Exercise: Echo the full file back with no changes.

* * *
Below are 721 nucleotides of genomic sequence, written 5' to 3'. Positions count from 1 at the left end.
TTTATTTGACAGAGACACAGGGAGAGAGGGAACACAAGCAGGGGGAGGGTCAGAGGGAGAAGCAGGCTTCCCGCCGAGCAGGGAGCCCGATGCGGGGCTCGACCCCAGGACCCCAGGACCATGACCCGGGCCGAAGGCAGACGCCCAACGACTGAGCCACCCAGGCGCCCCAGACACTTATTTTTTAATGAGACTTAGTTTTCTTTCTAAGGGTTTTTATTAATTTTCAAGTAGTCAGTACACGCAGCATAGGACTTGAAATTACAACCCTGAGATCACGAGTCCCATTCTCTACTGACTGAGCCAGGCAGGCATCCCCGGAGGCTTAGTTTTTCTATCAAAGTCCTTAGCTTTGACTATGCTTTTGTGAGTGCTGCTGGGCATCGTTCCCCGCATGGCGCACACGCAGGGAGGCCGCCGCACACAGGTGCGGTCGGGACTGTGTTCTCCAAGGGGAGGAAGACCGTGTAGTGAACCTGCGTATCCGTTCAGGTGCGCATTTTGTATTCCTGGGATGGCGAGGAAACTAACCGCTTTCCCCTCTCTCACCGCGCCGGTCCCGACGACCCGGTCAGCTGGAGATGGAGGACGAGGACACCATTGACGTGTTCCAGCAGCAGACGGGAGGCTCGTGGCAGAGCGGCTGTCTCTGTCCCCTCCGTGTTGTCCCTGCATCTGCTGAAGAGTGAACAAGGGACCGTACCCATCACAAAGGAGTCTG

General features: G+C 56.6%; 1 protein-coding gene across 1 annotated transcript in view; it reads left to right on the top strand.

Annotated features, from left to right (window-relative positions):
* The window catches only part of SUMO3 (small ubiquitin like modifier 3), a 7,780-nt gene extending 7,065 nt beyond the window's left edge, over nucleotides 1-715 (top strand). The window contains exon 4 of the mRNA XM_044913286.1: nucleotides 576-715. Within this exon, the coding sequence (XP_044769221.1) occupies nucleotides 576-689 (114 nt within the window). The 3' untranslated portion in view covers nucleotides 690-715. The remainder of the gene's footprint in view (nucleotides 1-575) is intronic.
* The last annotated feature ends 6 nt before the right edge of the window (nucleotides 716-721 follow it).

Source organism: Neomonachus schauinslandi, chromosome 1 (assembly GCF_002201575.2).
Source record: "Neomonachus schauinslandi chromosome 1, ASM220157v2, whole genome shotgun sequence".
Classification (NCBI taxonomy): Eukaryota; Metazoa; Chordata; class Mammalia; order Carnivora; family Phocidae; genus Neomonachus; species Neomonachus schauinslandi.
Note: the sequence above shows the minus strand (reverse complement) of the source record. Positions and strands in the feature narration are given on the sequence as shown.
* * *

Below are 721 nucleotides of genomic sequence, written 5' to 3'. Positions count from 1 at the left end.
TTTATTTGACAGAGACACAGGGAGAGAGGGAACACAAGCAGGGGGAGGGTCAGAGGGAGAAGCAGGCTTCCCGCCGAGCAGGGAGCCCGATGCGGGGCTCGACCCCAGGACCCCAGGACCATGACCCGGGCCGAAGGCAGACGCCCAACGACTGAGCCACCCAGGCGCCCCAGACACTTATTTTTTAATGAGACTTAGTTTTCTTTCTAAGGGTTTTTATTAATTTTCAAGTAGTCAGTACACGCAGCATAGGACTTGAAATTACAACCCTGAGATCACGAGTCCCATTCTCTACTGACTGAGCCAGGCAGGCATCCCCGGAGGCTTAGTTTTTCTATCAAAGTCCTTAGCTTTGACTATGCTTTTGTGAGTGCTGCTGGGCATCGTTCCCCGCATGGCGCACACGCAGGGAGGCCGCCGCACACAGGTGCGGTCGGGACTGTGTTCTCCAAGGGGAGGAAGACCGTGTAGTGAACCTGCGTATCCGTTCAGGTGCGCATTTTGTATTCCTGGGATGGCGAGGAAACTAACCGCTTTCCCCTCTCTCACCGCGCCGGTCCCGACGACCCGGTCAGCTGGAGATGGAGGACGAGGACACCATTGACGTGTTCCAGCAGCAGACGGGAGGCTCGTGGCAGAGCGGCTGTCTCTGTCCCCTCCGTGTTGTCCCTGCATCTGCTGAAGAGTGAACAAGGGACCGTACCCATCACAAAGGAGTCTG

General features: G+C 56.6%; 1 protein-coding gene across 1 annotated transcript in view; it reads left to right on the top strand.

Annotated features, from left to right (window-relative positions):
* The window catches only part of SUMO3 (small ubiquitin like modifier 3), a 7,780-nt gene extending 7,065 nt beyond the window's left edge, over nucleotides 1-715 (top strand). The window contains exon 4 of the mRNA XM_044913286.1: nucleotides 576-715. Within this exon, the coding sequence (XP_044769221.1) occupies nucleotides 576-689 (114 nt within the window). The 3' untranslated portion in view covers nucleotides 690-715. The remainder of the gene's footprint in view (nucleotides 1-575) is intronic.
* The last annotated feature ends 6 nt before the right edge of the window (nucleotides 716-721 follow it).

Source organism: Neomonachus schauinslandi, chromosome 1 (assembly GCF_002201575.2).
Source record: "Neomonachus schauinslandi chromosome 1, ASM220157v2, whole genome shotgun sequence".
Classification (NCBI taxonomy): Eukaryota; Metazoa; Chordata; class Mammalia; order Carnivora; family Phocidae; genus Neomonachus; species Neomonachus schauinslandi.
Note: the sequence above shows the minus strand (reverse complement) of the source record. Positions and strands in the feature narration are given on the sequence as shown.